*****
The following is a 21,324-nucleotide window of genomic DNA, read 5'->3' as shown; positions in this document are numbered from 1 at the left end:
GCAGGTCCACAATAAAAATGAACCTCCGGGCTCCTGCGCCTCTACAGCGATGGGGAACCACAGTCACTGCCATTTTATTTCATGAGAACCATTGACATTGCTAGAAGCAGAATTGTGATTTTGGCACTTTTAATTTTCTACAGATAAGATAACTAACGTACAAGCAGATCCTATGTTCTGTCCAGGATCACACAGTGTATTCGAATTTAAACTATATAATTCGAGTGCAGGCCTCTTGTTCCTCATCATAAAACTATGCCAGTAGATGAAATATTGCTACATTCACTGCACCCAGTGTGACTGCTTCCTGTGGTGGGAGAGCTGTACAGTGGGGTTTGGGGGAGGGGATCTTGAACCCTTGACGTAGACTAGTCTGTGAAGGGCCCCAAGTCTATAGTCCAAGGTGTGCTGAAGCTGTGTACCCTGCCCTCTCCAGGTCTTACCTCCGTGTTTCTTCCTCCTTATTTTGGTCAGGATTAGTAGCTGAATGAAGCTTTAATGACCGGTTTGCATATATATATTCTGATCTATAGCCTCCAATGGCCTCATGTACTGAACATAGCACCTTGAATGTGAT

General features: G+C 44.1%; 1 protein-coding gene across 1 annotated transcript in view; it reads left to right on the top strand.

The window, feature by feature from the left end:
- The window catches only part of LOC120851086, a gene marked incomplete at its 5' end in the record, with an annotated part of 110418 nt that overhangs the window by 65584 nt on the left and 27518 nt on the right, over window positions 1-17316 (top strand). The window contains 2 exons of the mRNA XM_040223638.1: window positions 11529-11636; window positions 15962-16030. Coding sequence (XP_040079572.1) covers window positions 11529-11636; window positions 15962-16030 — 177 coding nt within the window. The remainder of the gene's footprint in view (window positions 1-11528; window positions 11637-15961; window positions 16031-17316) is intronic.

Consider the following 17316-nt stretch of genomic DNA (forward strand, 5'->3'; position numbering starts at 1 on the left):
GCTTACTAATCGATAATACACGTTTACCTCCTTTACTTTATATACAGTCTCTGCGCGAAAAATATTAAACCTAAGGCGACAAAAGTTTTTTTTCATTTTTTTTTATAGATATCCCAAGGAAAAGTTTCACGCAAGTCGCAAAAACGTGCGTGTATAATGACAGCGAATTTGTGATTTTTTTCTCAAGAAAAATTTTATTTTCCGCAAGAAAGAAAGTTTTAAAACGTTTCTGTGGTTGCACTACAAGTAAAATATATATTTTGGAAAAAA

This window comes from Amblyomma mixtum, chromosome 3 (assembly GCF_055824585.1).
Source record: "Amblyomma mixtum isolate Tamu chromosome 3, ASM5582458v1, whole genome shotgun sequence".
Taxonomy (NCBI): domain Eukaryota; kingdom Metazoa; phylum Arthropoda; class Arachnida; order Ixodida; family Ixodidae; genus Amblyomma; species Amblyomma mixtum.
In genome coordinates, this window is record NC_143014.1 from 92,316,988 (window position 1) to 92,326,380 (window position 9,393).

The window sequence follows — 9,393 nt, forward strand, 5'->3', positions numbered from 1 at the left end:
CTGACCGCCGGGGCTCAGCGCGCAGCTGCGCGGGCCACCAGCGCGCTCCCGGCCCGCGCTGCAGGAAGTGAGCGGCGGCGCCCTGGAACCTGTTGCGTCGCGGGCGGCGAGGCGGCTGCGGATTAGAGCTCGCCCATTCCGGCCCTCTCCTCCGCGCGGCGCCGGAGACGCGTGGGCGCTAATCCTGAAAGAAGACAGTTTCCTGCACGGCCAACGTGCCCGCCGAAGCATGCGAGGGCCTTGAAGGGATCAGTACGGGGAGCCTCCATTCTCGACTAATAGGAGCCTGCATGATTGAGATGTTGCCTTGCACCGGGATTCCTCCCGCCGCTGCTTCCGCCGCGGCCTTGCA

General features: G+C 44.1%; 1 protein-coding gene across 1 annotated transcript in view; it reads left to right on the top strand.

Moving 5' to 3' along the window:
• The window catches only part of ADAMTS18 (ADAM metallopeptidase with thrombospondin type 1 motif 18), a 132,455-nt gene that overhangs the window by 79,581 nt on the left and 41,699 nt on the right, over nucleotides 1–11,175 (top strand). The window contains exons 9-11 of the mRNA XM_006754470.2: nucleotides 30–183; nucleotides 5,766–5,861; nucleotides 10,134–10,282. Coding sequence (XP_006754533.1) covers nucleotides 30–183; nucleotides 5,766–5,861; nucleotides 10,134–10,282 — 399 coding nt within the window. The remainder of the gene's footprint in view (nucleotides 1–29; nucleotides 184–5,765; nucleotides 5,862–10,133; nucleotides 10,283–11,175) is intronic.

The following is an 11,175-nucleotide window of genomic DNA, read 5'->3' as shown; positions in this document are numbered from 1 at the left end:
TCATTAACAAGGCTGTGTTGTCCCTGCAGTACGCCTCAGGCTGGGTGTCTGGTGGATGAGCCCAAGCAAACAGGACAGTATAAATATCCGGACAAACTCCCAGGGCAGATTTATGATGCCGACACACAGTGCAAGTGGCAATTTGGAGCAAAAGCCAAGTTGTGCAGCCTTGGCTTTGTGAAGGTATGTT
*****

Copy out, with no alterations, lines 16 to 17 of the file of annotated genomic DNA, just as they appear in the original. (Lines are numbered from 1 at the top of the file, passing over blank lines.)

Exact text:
• The window catches only part of ADAMTS18 (ADAM metallopeptidase with thrombospondin type 1 motif 18), a 132,455-nt gene that overhangs the window by 79,581 nt on the left and 41,699 nt on the right, over nucleotides 1–11,175 (top strand). The window contains exons 9-11 of the mRNA XM_006754470.2: nucleotides 30–183; nucleotides 5,766–5,861; nucleotides 10,134–10,282. Coding sequence (XP_006754533.1) covers nucleotides 30–183; nucleotides 5,766–5,861; nucleotides 10,134–10,282 — 399 coding nt within the window. The remainder of the gene's footprint in view (nucleotides 1–29; nucleotides 184–5,765; nucleotides 5,862–10,133; nucleotides 10,283–11,175) is intronic.

The following is an 11,175-nucleotide window of genomic DNA, read 5'->3' as shown; positions in this document are numbered from 1 at the left end: